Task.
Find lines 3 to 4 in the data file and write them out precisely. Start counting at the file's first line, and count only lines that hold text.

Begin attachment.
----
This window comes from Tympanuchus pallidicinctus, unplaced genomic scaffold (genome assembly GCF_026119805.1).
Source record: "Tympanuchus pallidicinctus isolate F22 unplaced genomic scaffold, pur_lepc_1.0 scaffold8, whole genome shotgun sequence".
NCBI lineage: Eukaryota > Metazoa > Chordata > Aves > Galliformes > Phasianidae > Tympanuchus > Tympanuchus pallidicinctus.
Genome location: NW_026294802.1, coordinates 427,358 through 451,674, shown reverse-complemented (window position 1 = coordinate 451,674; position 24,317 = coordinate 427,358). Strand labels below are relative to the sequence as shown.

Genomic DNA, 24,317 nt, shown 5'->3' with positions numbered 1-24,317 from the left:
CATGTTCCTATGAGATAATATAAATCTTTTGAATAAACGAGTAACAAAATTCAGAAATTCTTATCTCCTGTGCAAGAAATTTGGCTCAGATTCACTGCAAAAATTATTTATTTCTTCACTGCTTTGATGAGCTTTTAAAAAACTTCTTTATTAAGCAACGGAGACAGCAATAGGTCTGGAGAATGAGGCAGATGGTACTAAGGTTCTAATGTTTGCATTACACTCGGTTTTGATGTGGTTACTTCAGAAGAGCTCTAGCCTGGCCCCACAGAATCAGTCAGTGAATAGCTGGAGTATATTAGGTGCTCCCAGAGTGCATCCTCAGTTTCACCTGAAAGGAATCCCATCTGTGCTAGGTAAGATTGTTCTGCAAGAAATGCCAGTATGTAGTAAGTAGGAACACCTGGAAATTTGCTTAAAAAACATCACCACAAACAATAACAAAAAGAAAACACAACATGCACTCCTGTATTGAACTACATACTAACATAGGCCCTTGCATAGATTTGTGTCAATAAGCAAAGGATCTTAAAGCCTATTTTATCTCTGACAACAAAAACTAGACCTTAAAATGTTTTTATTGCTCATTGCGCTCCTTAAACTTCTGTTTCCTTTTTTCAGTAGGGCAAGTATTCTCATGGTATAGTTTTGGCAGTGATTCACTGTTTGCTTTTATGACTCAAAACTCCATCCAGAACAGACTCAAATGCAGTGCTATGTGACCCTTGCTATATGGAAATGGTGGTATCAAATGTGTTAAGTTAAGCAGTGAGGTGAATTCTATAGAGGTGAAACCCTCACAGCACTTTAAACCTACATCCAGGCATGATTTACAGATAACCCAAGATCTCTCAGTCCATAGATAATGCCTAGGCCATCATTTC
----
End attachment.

NCBI lineage: Eukaryota > Metazoa > Chordata > Aves > Galliformes > Phasianidae > Tympanuchus > Tympanuchus pallidicinctus.
Genome location: NW_026294802.1, coordinates 427,358 through 451,674, shown reverse-complemented (window position 1 = coordinate 451,674; position 24,317 = coordinate 427,358). Strand labels below are relative to the sequence as shown.